Kat Kolar obtained her PhD in Sociology from the University of Toronto in 2018. Her dissertation is titled Differentiating the Drug Normalization Framework: A Mixed Methods Investigation of Substance Use among Undergraduate Students in Canada. She is currently a postdoctoral fellow at UBC researching the social integration of substance use and health inequities impacting people who use illicit drugs.

We have posted the citation and the abstract of the article below. The full text is available through ResearchGate here.

Kolar, Kat. 2015. “Study Drugs ‘Don’t Make You Smarter”: Acceptability Evaluations of Nonmedical Prescription Stimulant Use Among Undergraduate Students.” Contemporary Drug Problems, 42(4):314-330.

Despite the growing literature on nonmedical prescription drug use among students in North America, existing research does not investigate the potential convergences of nonusing student attitudes on drug acceptability with those of their stimulant-using peers. Analysis of 36 interviews with nonmedical stimulant prescription drug-using and nonusing undergraduate students in Canada provides insight into evaluations of drug acceptability within a competitive, top-tier research university context. Interviews are analyzed thematically with attention to practices students engage in to assess nonmedical stimulant use, and discourses students use to position the acceptability of such use. Interview results illustrate commonalities in how using and non-using students weigh the risks and advantages of nonmedical prescription stimulant use in relation to the pursuit of scholastic success. These findings are used to critically engage with the construct of drug acceptability, as conceptualized in the drug normalization framework of Howard Parker and colleagues. To conclude, recommendations are made for future research, and implications for university policies are considered.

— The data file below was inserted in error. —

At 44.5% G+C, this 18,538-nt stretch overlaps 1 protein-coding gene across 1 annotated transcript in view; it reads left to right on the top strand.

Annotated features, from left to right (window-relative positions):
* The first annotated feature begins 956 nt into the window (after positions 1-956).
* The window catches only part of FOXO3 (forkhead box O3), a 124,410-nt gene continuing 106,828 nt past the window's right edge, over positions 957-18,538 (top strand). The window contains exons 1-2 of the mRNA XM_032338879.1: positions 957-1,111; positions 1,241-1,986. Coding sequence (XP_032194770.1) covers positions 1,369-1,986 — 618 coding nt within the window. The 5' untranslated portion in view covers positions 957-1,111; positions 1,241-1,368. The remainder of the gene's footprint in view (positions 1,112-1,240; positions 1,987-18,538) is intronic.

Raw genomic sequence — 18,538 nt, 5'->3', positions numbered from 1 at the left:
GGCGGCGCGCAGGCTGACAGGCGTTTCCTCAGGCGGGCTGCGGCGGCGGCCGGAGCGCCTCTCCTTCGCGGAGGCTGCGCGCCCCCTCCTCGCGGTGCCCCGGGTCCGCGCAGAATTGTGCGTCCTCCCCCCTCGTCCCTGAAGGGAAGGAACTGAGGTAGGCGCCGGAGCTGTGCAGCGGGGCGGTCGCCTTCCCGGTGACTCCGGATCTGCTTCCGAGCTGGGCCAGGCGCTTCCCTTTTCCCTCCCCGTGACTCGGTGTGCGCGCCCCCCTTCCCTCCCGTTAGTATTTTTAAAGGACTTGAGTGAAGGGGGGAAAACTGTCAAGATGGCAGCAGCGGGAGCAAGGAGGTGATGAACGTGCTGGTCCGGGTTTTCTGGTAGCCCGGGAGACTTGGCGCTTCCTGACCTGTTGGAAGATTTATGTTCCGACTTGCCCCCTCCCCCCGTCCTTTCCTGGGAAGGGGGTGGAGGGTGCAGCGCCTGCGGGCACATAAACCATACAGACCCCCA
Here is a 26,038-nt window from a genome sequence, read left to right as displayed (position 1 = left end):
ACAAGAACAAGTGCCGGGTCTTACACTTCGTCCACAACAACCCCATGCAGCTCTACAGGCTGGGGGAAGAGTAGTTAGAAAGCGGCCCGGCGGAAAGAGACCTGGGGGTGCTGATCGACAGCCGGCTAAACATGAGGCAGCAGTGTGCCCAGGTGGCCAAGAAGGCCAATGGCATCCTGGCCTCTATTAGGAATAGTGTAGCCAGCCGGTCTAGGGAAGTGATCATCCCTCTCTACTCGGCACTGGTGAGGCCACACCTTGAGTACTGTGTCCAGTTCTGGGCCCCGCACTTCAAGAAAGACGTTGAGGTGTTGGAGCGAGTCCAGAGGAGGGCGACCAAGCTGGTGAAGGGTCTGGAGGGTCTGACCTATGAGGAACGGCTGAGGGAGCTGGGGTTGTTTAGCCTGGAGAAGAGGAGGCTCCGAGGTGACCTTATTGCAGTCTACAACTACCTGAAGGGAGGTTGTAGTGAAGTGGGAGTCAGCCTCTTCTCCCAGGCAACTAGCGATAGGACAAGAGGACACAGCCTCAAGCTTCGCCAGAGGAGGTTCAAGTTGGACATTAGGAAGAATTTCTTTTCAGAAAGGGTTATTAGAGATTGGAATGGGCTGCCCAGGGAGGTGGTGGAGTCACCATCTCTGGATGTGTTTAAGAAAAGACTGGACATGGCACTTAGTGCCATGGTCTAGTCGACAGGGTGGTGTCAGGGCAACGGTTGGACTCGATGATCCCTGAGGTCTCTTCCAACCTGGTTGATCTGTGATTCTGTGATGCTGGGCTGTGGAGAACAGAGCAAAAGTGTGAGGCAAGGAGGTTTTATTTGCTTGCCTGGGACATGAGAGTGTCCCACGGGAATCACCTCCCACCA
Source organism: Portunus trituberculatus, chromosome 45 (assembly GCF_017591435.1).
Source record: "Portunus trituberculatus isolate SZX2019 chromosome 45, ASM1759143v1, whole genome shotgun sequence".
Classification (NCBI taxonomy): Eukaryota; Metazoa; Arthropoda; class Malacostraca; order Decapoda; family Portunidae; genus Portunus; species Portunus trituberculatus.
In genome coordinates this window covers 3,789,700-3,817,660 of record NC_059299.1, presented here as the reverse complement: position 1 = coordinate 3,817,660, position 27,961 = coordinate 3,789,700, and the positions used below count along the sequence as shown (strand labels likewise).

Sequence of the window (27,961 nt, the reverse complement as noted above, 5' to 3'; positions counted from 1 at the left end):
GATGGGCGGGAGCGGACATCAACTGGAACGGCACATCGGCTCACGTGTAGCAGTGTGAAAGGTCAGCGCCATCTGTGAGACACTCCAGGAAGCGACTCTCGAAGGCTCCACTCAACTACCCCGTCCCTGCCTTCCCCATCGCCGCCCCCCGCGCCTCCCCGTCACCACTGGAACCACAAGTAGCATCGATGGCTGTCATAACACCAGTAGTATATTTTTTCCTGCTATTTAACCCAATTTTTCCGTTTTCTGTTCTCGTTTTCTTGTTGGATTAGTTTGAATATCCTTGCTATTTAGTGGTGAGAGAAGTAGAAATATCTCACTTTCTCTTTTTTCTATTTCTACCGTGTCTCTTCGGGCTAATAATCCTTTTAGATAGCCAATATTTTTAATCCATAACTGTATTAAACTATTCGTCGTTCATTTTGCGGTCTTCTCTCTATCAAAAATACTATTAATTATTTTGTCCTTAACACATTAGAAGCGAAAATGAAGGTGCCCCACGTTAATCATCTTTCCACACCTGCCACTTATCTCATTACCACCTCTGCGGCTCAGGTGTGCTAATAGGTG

Read the full article here.

PhD Candidate Kat Kolar on Sexual Safety Practices Among Sex Workers

PhD graduate Kat Kolar, in collaboration with Vicky Bungay (UBC) and Chris Atchinson (UVic), published an article in AIDS Care. The article explores the condom use and STI testing practices of sex workers in massage parlours and their clients. The authors find that both the sex workers and their clients use condoms for commercial vaginal sex more frequently than for oral sex and for noncommercial sex.

Kat Kolar obtained her PhD in Sociology from the University of Toronto in 2018. Her dissertation is titled Differentiating the Drug Normalization Framework: A Mixed Methods Investigation of Substance Use among Undergraduate Students in Canada. She is currently a postdoctoral fellow at UBC researching the social integration of substance use and health inequities impacting people who use illicit drugs.

We have posted the abstract and citation for the article below. The full text can be accessed through Research Gate here.

Kolar, Kat, Chris Atchinson, and Vicky Bungay. 2014. “Sexual Safety Practices of Massage Parlour-Based Sex Workers and Their Clients.” AIDS Care, 26(9):1100-1104.